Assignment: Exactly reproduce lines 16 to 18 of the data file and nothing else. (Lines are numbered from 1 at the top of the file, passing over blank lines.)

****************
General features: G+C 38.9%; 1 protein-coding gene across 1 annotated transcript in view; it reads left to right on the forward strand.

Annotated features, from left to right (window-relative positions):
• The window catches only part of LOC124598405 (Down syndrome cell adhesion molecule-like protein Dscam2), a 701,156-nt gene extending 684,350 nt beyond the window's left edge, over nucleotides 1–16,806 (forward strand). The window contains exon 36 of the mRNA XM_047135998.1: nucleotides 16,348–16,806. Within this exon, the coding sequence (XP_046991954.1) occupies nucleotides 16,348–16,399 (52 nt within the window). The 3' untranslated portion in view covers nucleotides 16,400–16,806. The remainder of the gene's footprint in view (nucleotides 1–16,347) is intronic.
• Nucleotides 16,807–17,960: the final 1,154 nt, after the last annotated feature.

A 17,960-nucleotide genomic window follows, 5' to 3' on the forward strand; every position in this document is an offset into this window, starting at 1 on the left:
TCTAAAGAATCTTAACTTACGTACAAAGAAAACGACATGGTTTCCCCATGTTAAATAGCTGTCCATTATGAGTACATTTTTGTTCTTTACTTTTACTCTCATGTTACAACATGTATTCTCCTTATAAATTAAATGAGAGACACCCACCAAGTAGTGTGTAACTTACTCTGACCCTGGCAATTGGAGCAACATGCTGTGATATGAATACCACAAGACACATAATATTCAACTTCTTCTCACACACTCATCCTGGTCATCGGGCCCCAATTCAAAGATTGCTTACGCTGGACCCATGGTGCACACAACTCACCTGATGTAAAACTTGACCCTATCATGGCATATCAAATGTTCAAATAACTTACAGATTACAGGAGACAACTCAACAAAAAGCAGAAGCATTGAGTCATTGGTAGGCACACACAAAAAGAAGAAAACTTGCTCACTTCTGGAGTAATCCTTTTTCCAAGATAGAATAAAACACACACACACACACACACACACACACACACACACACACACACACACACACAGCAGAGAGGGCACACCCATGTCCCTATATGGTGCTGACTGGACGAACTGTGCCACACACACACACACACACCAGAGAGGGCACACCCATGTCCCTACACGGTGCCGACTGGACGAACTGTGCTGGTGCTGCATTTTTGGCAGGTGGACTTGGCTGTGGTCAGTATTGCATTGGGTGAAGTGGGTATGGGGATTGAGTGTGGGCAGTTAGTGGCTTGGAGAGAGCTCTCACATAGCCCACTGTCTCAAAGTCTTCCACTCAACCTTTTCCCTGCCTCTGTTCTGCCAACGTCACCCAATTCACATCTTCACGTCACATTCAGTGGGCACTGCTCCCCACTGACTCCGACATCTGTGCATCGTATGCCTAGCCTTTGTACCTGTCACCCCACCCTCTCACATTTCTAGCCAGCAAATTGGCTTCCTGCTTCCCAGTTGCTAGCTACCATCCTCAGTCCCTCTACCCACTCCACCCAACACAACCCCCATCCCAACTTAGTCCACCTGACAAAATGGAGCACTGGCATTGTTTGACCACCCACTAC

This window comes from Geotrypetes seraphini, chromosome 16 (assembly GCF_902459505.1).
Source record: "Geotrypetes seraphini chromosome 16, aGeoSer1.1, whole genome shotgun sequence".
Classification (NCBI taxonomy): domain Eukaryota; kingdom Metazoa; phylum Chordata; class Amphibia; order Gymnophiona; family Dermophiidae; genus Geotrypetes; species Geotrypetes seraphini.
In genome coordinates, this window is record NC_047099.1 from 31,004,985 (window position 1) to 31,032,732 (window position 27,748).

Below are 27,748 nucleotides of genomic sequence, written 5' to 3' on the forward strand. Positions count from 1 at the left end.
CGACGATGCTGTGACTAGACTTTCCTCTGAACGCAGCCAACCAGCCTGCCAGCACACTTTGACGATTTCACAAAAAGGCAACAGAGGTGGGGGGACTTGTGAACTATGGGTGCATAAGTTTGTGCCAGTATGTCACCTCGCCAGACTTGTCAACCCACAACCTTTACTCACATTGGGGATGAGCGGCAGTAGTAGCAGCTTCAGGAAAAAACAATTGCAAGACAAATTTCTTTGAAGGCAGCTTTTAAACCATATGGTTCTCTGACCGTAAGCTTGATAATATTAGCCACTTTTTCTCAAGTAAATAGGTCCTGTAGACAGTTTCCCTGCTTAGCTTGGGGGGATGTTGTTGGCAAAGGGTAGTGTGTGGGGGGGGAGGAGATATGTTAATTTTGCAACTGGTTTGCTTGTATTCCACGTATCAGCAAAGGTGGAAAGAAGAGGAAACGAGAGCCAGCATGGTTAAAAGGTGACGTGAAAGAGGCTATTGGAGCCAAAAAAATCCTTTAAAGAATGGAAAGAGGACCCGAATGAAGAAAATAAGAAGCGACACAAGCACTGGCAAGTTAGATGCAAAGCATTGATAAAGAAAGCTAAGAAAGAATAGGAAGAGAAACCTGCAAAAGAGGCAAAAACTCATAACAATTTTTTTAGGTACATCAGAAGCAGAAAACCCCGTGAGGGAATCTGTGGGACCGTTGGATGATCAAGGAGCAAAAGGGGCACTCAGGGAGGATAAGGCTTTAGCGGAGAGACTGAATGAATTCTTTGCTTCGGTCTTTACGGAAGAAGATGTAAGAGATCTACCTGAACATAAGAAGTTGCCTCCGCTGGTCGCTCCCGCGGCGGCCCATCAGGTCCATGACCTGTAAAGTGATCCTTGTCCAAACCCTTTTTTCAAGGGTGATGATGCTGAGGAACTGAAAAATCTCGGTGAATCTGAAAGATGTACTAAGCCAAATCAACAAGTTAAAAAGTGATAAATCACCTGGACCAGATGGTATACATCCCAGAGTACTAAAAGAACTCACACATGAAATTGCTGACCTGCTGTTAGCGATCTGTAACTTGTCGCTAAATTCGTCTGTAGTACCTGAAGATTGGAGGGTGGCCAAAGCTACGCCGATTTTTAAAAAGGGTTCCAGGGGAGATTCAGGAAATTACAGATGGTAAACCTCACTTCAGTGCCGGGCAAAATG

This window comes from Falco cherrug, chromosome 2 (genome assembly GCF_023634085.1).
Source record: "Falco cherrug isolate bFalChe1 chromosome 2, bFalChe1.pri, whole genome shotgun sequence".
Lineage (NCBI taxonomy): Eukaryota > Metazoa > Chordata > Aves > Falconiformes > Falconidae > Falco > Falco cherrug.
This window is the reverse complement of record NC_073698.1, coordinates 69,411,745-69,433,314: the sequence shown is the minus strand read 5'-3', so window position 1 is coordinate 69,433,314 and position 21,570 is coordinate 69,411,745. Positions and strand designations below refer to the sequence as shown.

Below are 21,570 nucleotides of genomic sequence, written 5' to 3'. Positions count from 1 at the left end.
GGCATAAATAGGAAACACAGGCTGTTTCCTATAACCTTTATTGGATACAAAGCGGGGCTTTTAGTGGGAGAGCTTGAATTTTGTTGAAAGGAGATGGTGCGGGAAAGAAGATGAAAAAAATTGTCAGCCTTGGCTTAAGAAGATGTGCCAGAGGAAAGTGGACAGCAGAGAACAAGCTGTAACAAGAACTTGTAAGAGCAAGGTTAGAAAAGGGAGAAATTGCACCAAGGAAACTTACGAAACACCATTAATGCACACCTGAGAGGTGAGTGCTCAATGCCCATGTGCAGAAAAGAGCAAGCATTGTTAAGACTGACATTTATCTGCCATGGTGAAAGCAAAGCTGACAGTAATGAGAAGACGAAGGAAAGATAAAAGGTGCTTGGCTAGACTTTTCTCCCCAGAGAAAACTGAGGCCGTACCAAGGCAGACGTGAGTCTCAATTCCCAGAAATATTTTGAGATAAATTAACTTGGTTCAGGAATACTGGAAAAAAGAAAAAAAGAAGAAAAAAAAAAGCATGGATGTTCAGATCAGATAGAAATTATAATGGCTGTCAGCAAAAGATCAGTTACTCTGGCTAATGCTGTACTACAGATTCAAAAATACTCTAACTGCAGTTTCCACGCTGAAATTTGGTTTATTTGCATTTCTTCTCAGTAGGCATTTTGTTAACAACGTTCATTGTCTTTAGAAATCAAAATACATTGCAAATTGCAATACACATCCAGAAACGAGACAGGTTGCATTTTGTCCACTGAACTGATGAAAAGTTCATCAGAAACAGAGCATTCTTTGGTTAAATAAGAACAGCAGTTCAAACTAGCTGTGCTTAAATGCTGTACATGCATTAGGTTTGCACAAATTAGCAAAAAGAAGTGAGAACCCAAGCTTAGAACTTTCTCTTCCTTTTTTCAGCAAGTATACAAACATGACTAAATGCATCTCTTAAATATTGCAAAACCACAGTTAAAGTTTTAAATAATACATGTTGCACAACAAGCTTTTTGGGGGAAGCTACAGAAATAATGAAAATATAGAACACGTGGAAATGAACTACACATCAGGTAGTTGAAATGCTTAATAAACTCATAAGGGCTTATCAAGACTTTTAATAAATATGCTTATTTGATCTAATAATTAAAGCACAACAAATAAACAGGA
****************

This window is the reverse complement of record NC_073698.1, coordinates 69,411,745-69,433,314: the sequence shown is the minus strand read 5'-3', so window position 1 is coordinate 69,433,314 and position 21,570 is coordinate 69,411,745. Positions and strand designations below refer to the sequence as shown.

Below are 21,570 nucleotides of genomic sequence, written 5' to 3'. Positions count from 1 at the left end.
GGCATAAATAGGAAACACAGGCTGTTTCCTATAACCTTTATTGGATACAAAGCGGGGCTTTTAGTGGGAGAGCTTGAATTTTGTTGAAAGGAGATGGTGCGGGAAAGAAGATGAAAAAAATTGTCAGCCTTGGCTTAAGAAGATGTGCCAGAGGAAAGTGGACAGCAGAGAACAAGCTGTAACAAGAACTTGTAAGAGCAAGGTTAGAAAAGGGAGAAATTGCACCAAGGAAACTTACGAAACACCATTAATGCACACCTGAGAGGTGAGTGCTCAATGCCCATGTGCAGAAAAGAGCAAGCATTGTTAAGACTGACATTTATCTGCCATGGTGAAAGCAAAGCTGACAGTAATGAGAAGACGAAGGAAAGATAAAAGGTGCTTGGCTAGACTTTTCTCCCCAGAGAAAACTGAGGCCGTACCAAGGCAGACGTGAGTCTCAATTCCCAGAAATATTTTGAGATAAATTAACTTGGTTCAGGAATACTGGAAAAAAGAAAAAAAGAAGAAAAAAAAAAGCATGGATGTTCAGATCAGATAGAAATTATAATGGCTGTCAGCAAAAGATCAGTTACTCTGGCTAATGCTGTACTACAGATTCAAAAATACTCTAACTGCAGTTTCCACGCTGAAATTTGGTTTATTTGCATTTCTTCTCAGTAGGCATTTTGTTAACAACGTTCATTGTCTTTAGAAATCAAAATACATTGCAAATTGCAATACACATCCAGAAACGAGACAGGTTGCATTTTGTCCACTGAACTGATGAAAAGTTCATCAGAAACAGAGCATTCTTTGGTTAAATAAGAACAGCAGTTCAAACTAGCTGTGCTTAAATGCTGTACATGCATTAGGTTTGCACAAATTAGCAAAAAGAAGTGAGAACCCAAGCTTAGAACTTTCTCTTCCTTTTTTCAGCAAGTATACAAACATGACTAAATGCATCTCTTAAATATTGCAAAACCACAGTTAAAGTTTTAAATAATACATGTTGCACAACAAGCTTTTTGGGGGAAGCTACAGAAATAATGAAAATATAGAACACGTGGAAATGAACTACACATCAGGTAGTTGAAATGCTTAATAAACTCATAAGGGCTTATCAAGACTTTTAATAAATATGCTTATTTGATCTAATAATTAAAGCACAACAAATAAACAGGA